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Matt Siegfried

Matt Siegfried

Matt was born and raised in Cincinnati, Ohio and landed in Michigan in the 1990s after moving around quite a bit. He has lived in Ypsilanti since 2001 and is a graduate of Eastern Michigan University with degrees in History and Historic Preservation. Much of his work has been on Ypsilanti’s local history its connections to broad historical moments. He has focused on Ypsilanti’s rich Native American and African-American history, producing a website which details the development of Ypsi’s Black community. Matt believes that the landscape and built environment we walk through every day is alive with worlds of history and can speak to us about why we live the way we live today. Matt can be reached at msiegfr@gmail.com.

water tower 1889

The Story Behind Ypsilanti’s Iconic Water Tower August 25, 2015 by | Comment on this

The Story behind Ypsilanti’s Iconic Water Tower | By: Matt Siegfried Ypsilanti postcard. 1950’s. Everyone knows the Water Tower, the butt of innumerable jokes and the most recognizable Ypsi landmark. Much has been written about the tower, finished in 1890, that stands at the highest point in the city on the corner of the appropriately […]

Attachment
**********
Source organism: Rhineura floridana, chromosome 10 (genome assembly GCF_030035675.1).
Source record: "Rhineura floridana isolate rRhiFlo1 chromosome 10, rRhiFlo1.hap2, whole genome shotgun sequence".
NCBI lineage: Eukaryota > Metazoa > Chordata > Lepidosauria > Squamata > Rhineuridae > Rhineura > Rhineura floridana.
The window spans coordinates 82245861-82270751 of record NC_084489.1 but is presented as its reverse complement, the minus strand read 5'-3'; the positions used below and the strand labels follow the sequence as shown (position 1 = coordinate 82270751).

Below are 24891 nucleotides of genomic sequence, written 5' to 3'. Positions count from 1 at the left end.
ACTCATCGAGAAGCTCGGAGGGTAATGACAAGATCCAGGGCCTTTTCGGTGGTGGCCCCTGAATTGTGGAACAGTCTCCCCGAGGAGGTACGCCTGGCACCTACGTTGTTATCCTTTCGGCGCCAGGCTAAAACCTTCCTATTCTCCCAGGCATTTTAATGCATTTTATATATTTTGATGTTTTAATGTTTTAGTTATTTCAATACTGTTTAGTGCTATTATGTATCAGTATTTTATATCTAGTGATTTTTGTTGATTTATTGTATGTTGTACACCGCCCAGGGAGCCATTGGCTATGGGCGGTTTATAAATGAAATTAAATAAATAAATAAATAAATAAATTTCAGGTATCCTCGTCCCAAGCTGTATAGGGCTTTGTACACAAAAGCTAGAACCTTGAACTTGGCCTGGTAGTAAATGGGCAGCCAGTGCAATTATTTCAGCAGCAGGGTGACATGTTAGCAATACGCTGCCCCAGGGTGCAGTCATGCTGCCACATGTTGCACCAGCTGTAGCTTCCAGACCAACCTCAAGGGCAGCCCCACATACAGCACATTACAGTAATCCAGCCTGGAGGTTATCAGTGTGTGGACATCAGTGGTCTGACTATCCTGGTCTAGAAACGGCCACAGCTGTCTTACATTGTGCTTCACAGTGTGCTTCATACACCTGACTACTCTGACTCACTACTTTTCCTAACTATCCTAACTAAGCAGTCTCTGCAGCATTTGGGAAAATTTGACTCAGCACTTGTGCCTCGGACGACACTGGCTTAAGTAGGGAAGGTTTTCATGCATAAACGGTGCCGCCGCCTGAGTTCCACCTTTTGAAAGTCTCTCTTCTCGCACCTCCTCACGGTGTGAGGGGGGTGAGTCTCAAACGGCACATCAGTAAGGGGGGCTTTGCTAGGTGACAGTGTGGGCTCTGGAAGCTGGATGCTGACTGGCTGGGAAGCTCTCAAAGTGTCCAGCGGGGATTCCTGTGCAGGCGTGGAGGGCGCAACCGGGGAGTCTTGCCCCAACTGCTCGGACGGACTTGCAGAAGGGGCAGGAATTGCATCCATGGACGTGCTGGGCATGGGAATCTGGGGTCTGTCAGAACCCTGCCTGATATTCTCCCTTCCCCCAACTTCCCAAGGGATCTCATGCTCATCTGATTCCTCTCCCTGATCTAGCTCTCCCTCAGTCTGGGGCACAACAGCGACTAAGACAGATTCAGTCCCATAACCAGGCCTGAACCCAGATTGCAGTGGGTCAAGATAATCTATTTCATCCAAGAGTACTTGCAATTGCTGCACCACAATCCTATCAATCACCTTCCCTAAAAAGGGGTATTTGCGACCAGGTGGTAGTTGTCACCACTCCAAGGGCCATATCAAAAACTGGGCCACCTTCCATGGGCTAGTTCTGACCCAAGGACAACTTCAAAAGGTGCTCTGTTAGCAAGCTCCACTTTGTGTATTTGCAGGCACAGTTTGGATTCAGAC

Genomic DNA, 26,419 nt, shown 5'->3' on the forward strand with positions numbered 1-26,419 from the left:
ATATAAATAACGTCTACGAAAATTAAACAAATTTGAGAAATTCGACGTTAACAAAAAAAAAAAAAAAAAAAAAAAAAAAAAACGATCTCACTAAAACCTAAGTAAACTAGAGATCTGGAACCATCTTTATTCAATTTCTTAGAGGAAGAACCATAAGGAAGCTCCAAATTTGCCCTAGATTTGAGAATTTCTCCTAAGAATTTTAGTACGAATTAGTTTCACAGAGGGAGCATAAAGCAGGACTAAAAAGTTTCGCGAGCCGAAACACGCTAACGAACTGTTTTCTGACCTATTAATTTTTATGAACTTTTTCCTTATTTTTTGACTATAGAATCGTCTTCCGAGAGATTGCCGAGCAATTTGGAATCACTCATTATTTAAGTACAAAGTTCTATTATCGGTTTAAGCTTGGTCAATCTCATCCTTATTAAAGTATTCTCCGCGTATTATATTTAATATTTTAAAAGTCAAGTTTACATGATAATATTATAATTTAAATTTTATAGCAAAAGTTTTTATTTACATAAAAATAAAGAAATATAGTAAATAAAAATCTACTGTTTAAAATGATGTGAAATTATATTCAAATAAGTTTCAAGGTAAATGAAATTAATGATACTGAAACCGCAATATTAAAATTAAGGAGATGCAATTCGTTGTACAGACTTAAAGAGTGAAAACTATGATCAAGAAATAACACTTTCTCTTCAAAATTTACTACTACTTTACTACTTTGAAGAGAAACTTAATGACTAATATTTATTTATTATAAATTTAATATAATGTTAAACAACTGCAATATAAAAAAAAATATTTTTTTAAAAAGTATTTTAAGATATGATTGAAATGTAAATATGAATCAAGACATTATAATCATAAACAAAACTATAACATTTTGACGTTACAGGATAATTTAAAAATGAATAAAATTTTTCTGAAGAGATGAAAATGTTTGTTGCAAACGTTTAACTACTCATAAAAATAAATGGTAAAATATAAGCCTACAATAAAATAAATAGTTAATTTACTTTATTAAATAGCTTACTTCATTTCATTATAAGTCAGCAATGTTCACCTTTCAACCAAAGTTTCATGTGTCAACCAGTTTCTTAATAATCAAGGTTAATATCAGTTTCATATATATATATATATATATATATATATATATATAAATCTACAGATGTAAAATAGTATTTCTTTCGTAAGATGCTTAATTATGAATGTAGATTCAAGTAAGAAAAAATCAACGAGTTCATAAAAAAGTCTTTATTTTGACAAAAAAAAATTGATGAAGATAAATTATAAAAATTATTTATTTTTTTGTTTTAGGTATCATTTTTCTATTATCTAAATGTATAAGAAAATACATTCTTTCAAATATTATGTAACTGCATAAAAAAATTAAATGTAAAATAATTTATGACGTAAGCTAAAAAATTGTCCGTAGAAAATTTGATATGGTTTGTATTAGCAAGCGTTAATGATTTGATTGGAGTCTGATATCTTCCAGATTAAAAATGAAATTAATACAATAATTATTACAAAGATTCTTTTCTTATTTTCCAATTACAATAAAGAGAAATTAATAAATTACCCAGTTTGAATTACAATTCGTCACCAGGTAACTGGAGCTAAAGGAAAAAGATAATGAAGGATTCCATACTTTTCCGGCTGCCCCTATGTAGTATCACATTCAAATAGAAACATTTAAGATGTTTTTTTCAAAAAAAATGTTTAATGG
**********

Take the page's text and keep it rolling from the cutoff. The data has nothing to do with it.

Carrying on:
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Don’t Take Ypsilanti’s Parks for Granted, They Haven’t Always Been Here June 24, 2015 by | Comment on this

Don’t Take Ypsilanti’s Parks for Granted, They Haven’t Always Been Here | By: Matt Siegfried It’s hard to imagine Ypsilanti without her parks and the celebrations, festivals, ballgames and evening walks that they host. We take for granted our parks, but they haven’t always been there, and sometimes it took great effort to make them […]

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1923woodrufs

Ypsilanti: What’s in a Name? January 27, 2015 by | Comment on this

“Ypsilanti” (ĭp′•sĭ•lăn′•tē) is a daunting name to pronounce for those unfamiliar with it. However, its very unusualness is central to Ypsilantians sense of the uniqueness of their community. How did a town in southern Michigan, known for many hundreds of years in Native Iroquoian and Algonquian languages, and later settled by French and English-speakers end […]

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